u'\ufffe' may be found at the beginning of any UTF- or UCS-encoded file. The BOM is three bytes in UTF-8, but it's still a single Unicode codepoint. –  Ignacio Vazquez-Abrams Mar 16 '10 at 18:07
    
OK, so just to get this straight, I'd need to first decode the byte-content of the file using u = contents.decode('utf-8') and then I'd be able to use your method because the BOM is a single codepoint. Correct? –  Cameron Mar 16 '10 at 18:29
1  
UTTERLY WRONG!!! See my answer. –  John Machin Mar 16 '10 at 22:51
2  
@John: Calling getting the numbers mixed around "utterly wrong" is just slightly melodramatic, don't you think? –  Ignacio Vazquez-Abrams Mar 16 '10 at 23:02

You can use something similar to remove BOM:

import os, codecs
def remove_bom_from_file(filename, newfilename):
    if os.path.isfile(filename):
        # open file
        f = open(filename,'rb')

        # read first 4 bytes
        header = f.read(4)

        # check if we have BOM...
        bom_len = 0
        encodings = [ ( codecs.BOM_UTF32, 4 ),
            ( codecs.BOM_UTF16, 2 ),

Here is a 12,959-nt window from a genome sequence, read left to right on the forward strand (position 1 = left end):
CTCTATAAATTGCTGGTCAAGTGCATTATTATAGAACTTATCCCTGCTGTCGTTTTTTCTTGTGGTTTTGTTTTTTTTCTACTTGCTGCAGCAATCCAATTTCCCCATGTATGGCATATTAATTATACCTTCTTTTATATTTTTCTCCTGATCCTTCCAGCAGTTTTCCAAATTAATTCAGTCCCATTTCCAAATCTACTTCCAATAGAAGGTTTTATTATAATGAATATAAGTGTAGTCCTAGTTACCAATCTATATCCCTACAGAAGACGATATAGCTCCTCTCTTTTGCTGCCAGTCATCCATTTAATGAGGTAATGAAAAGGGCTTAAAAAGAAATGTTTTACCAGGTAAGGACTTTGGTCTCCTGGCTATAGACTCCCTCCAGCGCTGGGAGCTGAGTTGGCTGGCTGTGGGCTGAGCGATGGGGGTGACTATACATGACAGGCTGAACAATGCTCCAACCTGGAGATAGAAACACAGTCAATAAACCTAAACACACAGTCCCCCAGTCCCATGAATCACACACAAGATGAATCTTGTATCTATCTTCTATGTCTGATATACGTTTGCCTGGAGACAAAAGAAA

( codecs.BOM_UTF8, 3 ) ]

        # ... and remove appropriate number of bytes    
        for h, l in encodings:
            if header.startswith(h):
                bom_len = l
                break
        f.seek(0)
        f.read(bom_len)

        # copy the rest of file
        contents = f.read() 
        nf = open(newfilename)
        nf.write(contents)
        nf.close()
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1  
Hmm, don't you have to rewind the file after reading the first 4 bytes and before testing for BOMs? f.seek(0). –  Konrad Rudolph Mar 16 '10 at 17:17
    
@Konrad I missed that, thanks for pointing out. This is not production code anyway:]. –  pajton Mar 16 '10 at 17:25
    
Looks good to me (with the seek(0) fix), but I've already got the entire file in memory when I'm trying to chop the BOM -- how efficient is contents[2:] (for example) in Python? Does it create a copy of the entire string? –  Cameron Mar 16 '10 at 17:29
    
I'd use this method if I was stripping the BOM while reading the file, but I'll be stripping the BOM with the file already in memory. Thanks for your reply though! –  Cameron Mar 16 '10 at 19:09